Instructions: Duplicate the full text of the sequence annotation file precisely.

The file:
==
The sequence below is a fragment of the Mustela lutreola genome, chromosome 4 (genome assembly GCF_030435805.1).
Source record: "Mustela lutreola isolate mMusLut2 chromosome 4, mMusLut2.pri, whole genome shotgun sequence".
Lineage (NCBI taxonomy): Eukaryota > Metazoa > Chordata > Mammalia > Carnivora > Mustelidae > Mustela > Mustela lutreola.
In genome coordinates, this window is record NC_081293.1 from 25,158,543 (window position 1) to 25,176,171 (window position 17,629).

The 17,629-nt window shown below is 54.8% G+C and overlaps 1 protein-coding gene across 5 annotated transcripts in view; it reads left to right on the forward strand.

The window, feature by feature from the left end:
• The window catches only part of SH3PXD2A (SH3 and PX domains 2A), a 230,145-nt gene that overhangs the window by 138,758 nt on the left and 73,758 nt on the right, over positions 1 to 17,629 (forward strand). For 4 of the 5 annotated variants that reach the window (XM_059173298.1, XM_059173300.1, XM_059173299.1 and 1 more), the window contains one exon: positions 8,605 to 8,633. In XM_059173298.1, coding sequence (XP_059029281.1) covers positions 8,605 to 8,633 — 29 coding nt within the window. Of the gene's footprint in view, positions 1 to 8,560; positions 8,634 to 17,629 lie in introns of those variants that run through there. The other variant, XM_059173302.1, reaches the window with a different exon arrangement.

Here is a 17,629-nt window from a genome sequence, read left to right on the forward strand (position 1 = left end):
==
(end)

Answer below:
The sequence below is a fragment of the Mustela lutreola genome, chromosome 4 (genome assembly GCF_030435805.1).
Source record: "Mustela lutreola isolate mMusLut2 chromosome 4, mMusLut2.pri, whole genome shotgun sequence".
Lineage (NCBI taxonomy): Eukaryota > Metazoa > Chordata > Mammalia > Carnivora > Mustelidae > Mustela > Mustela lutreola.
In genome coordinates, this window is record NC_081293.1 from 25,158,543 (window position 1) to 25,176,171 (window position 17,629).

The 17,629-nt window shown below is 54.8% G+C and overlaps 1 protein-coding gene across 5 annotated transcripts in view; it reads left to right on the forward strand.

The window, feature by feature from the left end:
• The window catches only part of SH3PXD2A (SH3 and PX domains 2A), a 230,145-nt gene that overhangs the window by 138,758 nt on the left and 73,758 nt on the right, over positions 1 to 17,629 (forward strand). For 4 of the 5 annotated variants that reach the window (XM_059173298.1, XM_059173300.1, XM_059173299.1 and 1 more), the window contains one exon: positions 8,605 to 8,633. In XM_059173298.1, coding sequence (XP_059029281.1) covers positions 8,605 to 8,633 — 29 coding nt within the window. Of the gene's footprint in view, positions 1 to 8,560; positions 8,634 to 17,629 lie in introns of those variants that run through there. The other variant, XM_059173302.1, reaches the window with a different exon arrangement.

Here is a 17,629-nt window from a genome sequence, read left to right on the forward strand (position 1 = left end):